“I just was shocked,” Ms. Edwards said. “And the first thing that flashed through my head was this covers a lot of ills for this nursing home if they want to give him drugs.”
Homes that violate the rules face few consequences.
In 2019 and 2021, Medicare said it planned to conduct targeted inspections to examine the issue of false schizophrenia diagnoses, but those plans were repeatedly put on hold because of the pandemic.
In an analysis of government inspection reports, The Times found about 5,600 instances of inspectors citing nursing homes for misusing antipsychotic medications. Nursing home officials told inspectors that they were dispensing the powerful drugs to frail patients for reasons that ranged from “health maintenance” to efforts to deal with residents who were “whining” or “asking for help.”
a state inspector cited Hialeah Shores for giving a false schizophrenia diagnosis to a woman. She was so heavily dosed with antipsychotics that the inspector was unable to rouse her on three consecutive days.
There was no evidence that the woman had been experiencing the delusions common in people with schizophrenia, the inspector found. Instead, staff at the nursing home said she had been “resistive and noncooperative with care.”
Dr. Jonathan Evans, a medical director for nursing homes in Virginia who reviewed the inspector’s findings for The Times, described the woman’s fear and resistance as “classic dementia behavior.”
“This wasn’t five-star care,” said Dr. Evans, who previously was president of a group that represents medical staff in nursing homes. He said he was alarmed that the inspector had decided the violation caused only “minimal harm or potential for harm” to the patient, despite her heavy sedation. As a result, he said, “there’s nothing about this that would deter this facility from doing this again.”
Representatives of Hialeah Shores declined to comment.
Seven of the 52 homes on the inspector general’s list were owned by a large Texas company, Daybreak Venture. At four of those homes, the official rate of antipsychotic drug use for long-term residents was zero, while the actual rate was much higher, according to the Times analysis comparing official C.M.S. figures with unpublished data obtained by the California advocacy group.
make people drowsy and increases the risk of falls. Peer-reviewed studies have shown that it does not help with dementia, and the government has not approved it for that use.
But prescriptions of Depakote and similar anti-seizure drugs have accelerated since the government started publicly reporting nursing homes’ use of antipsychotics.
Between 2015 and 2018, the most recent data available, the use of anti-seizure drugs rose 15 percent in nursing home residents with dementia, according to an analysis of Medicare insurance claims that researchers at the University of Michigan prepared for The Times.
in a “sprinkle” form that makes it easy to slip into food undetected.
“It’s a drug that’s tailor-made to chemically restrain residents without anybody knowing,” he said.
In the early 2000s, Depakote’s manufacturer, Abbott Laboratories, began falsely pitching the drug to nursing homes as a way to sidestep the 1987 law prohibiting facilities from using drugs as “chemical restraints,” according to a federal whistle-blower lawsuit filed by a former Abbott saleswoman.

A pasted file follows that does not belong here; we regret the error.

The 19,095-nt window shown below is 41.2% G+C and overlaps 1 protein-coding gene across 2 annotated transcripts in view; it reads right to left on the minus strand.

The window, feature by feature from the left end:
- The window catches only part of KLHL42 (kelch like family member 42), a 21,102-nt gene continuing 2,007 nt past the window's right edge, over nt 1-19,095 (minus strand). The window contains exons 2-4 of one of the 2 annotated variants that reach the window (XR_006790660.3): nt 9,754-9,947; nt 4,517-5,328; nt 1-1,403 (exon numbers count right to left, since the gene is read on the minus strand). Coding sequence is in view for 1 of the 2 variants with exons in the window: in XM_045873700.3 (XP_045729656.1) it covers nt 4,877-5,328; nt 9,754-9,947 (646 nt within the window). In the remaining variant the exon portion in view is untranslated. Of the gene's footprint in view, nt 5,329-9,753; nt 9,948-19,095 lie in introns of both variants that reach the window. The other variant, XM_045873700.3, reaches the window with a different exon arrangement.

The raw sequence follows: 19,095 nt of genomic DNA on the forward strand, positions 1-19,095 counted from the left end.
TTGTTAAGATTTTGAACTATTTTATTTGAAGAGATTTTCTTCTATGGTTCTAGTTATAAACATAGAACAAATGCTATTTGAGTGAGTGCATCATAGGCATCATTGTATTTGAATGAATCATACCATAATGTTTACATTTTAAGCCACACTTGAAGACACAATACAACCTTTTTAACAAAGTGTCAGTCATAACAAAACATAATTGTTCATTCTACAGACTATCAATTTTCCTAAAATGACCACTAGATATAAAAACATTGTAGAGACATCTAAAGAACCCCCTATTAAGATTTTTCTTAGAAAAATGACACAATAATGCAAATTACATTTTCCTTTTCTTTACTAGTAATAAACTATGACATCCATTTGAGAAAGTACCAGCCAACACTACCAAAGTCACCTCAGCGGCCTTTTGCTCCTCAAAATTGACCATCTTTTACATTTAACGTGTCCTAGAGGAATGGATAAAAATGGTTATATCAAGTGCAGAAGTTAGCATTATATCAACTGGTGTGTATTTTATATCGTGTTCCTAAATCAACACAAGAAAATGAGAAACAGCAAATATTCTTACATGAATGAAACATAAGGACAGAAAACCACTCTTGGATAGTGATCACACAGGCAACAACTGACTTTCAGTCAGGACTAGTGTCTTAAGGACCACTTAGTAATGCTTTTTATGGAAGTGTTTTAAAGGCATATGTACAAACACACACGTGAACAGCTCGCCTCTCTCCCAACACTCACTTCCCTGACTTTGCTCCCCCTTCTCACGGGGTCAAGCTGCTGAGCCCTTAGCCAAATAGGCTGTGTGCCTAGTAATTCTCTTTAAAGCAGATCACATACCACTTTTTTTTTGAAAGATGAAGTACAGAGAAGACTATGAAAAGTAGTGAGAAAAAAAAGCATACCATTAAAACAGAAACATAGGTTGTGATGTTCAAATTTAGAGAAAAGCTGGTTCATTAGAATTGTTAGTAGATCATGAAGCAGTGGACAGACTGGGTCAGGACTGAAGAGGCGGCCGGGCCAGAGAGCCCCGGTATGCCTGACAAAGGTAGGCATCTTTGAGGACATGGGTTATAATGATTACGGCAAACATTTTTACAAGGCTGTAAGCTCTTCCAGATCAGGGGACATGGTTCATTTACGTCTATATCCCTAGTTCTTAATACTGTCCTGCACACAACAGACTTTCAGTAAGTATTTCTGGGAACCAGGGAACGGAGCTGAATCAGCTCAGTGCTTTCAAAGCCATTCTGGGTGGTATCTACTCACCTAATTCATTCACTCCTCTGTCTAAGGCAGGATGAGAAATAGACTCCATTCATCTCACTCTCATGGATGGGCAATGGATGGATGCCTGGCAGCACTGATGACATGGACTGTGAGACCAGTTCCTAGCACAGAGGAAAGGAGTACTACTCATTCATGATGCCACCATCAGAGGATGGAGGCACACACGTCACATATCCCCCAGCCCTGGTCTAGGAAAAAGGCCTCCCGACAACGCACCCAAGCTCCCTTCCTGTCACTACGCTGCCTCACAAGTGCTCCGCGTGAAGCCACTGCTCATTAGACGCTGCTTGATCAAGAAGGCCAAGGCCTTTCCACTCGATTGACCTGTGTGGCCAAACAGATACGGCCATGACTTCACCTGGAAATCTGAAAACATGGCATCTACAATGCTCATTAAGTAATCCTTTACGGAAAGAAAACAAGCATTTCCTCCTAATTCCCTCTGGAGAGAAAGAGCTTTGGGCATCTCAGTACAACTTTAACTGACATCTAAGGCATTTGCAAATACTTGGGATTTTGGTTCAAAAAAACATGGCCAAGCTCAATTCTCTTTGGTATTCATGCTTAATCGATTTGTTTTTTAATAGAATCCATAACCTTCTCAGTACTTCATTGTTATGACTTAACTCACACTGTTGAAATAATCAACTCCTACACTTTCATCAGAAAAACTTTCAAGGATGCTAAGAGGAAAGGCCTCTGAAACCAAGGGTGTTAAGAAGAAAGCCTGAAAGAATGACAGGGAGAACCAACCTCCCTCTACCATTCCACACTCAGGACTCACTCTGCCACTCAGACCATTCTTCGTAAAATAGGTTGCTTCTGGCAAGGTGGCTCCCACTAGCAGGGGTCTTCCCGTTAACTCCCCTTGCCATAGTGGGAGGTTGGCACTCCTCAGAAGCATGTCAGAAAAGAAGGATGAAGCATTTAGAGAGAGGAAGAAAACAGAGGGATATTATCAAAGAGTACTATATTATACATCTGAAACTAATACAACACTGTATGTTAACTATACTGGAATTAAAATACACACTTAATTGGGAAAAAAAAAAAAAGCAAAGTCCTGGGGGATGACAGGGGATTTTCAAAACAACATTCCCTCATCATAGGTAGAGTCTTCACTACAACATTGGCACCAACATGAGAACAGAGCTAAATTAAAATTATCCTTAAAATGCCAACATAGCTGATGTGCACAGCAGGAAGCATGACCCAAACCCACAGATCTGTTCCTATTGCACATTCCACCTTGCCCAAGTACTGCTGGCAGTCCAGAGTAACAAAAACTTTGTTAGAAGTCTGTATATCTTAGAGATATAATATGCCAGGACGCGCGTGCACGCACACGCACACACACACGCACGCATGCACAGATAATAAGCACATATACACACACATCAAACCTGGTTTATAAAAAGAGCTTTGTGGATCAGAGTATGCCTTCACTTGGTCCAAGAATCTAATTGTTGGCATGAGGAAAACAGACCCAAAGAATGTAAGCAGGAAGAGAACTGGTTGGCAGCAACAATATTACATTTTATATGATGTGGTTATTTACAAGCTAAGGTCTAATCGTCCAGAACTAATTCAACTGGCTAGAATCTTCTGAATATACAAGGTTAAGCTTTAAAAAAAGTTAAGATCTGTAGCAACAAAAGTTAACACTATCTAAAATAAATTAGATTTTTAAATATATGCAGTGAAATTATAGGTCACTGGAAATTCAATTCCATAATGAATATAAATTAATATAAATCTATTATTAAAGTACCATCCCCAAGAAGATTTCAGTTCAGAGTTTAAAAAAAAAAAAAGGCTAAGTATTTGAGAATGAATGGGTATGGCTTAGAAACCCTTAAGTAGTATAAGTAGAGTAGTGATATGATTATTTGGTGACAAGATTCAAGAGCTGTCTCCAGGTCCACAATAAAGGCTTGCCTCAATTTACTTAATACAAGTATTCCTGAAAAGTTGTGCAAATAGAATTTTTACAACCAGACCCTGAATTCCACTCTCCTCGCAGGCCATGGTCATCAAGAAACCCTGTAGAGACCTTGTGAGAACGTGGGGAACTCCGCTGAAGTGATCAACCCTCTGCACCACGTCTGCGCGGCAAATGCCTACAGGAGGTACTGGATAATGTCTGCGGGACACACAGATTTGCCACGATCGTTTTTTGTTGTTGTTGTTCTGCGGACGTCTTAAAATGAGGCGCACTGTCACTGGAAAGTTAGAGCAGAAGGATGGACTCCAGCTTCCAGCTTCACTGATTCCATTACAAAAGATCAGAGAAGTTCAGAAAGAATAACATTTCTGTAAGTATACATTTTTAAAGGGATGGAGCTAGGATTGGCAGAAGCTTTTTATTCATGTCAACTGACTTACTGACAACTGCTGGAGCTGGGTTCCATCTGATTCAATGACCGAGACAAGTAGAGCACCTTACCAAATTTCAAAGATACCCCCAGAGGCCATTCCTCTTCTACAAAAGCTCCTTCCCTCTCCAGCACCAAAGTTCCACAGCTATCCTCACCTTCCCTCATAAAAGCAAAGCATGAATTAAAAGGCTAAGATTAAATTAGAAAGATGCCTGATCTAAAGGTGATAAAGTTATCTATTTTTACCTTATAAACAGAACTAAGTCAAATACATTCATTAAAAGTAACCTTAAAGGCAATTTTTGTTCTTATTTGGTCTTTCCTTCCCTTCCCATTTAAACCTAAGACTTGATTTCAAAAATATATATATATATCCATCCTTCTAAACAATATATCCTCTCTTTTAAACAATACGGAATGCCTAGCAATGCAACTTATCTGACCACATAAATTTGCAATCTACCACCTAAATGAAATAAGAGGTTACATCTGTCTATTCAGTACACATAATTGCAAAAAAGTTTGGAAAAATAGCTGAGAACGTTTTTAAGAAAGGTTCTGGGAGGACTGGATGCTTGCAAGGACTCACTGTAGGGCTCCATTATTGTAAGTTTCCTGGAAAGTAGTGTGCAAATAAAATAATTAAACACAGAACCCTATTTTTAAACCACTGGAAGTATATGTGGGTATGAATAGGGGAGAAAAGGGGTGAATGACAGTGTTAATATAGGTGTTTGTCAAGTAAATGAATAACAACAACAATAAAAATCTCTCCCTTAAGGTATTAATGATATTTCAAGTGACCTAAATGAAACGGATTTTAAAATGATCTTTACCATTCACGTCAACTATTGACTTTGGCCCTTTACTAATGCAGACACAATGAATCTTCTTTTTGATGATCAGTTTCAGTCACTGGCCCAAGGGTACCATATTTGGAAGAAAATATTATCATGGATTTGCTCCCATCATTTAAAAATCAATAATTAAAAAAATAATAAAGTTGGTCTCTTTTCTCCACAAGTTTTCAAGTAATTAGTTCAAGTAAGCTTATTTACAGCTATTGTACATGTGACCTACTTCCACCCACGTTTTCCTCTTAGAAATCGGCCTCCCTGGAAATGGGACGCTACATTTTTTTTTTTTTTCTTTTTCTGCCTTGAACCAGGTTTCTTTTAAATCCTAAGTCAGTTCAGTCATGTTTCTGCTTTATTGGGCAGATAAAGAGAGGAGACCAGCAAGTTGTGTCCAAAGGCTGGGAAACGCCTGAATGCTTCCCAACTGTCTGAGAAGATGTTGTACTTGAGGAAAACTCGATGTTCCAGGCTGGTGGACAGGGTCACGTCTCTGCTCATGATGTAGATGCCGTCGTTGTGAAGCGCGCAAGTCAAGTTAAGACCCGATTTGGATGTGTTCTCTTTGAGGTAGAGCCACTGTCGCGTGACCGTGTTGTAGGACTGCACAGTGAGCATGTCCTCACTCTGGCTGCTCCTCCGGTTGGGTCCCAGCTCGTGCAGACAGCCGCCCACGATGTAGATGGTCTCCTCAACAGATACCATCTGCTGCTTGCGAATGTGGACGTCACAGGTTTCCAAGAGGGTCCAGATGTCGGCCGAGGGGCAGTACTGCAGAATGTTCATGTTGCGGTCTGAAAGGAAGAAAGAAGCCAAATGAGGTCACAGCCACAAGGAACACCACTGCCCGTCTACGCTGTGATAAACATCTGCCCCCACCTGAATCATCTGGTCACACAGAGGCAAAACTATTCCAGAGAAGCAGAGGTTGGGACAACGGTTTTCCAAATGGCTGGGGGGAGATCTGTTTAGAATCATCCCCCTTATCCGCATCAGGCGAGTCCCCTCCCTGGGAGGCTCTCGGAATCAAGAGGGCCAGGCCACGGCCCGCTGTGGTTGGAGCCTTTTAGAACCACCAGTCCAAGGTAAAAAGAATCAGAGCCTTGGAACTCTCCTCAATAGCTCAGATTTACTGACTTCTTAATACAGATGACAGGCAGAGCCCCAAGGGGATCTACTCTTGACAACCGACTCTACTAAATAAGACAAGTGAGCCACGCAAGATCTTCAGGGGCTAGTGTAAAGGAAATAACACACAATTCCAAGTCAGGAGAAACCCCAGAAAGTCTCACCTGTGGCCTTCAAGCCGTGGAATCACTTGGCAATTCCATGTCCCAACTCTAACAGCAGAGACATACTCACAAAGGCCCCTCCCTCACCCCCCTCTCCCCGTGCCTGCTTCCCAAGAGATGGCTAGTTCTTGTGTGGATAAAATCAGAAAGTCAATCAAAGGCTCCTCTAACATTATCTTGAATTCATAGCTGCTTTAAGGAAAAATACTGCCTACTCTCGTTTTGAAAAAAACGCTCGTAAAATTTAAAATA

According to the lawsuit, Abbott’s representatives told pharmacists and nurses that Depakote would “fly under the radar screen” of federal regulations.
Abbott settled the lawsuit in 2012, agreeing to pay the government $1.5 billion to resolve allegations that it had improperly marketed the drugs, including to nursing homes.
Nursing homes are required to report to federal regulators how many of their patients take a wide variety of psychotropic drugs — not just antipsychotics but also anti-anxiety medications, antidepressants and sleeping pills. But homes do not have to report Depakote or similar drugs to the federal government.
“It is like an arrow pointing to that class of medications, like ‘Use us, use us!’” Dr. Maust said. “No one is keeping track of this.”
published a brochure titled “Nursing Homes: Times have changed.”
“Nursing homes have replaced restraints and antipsychotic medications with robust activity programs, religious services, social workers and resident councils so that residents can be mentally, physically and socially engaged,” the colorful two-page leaflet boasted.
Last year, though, the industry teamed up with drug companies and others to push Congress and federal regulators to broaden the list of conditions under which antipsychotics don’t need to be publicly disclosed.
“There is specific and compelling evidence that psychotropics are underutilized in treating dementia and it is time for C.M.S. to re-evaluate its regulations,” wrote Jim Scott, the chairman of the Alliance for Aging Research, which is coordinating the campaign.
The lobbying was financed by drug companies including Avanir Pharmaceuticals and Acadia Pharmaceuticals. Both have tried — and so far failed — to get their drugs approved for treating patients with dementia. (In 2019, Avanir agreed to pay $108 million to settle charges that it had inappropriately marketed its drug for use in dementia patients in nursing homes.)
‘Hold His Haldol’
Ms. Blakeney said that only after hiring a lawyer to sue Dundee Manor for her husband’s death did she learn he had been on Haldol and other powerful drugs. (Dundee Manor has denied Ms. Blakeney’s claims in court filings.)
During her visits, though, Ms. Blakeney noticed that many residents were sleeping most of the time. A pair of women, in particular, always caught her attention. “There were two of them, laying in the same room, like they were dead,” she said.
In his first few months at Dundee Manor, Mr. Blakeney was in and out of the hospital, for bedsores, pneumonia and dehydration. During one hospital visit in December, a doctor noted that Mr. Blakeney was unable to communicate and could no longer walk.
“Hold the patient’s Ambien, trazodone and Zyprexa because of his mental status changes,” the doctor wrote. “Hold his Haldol.”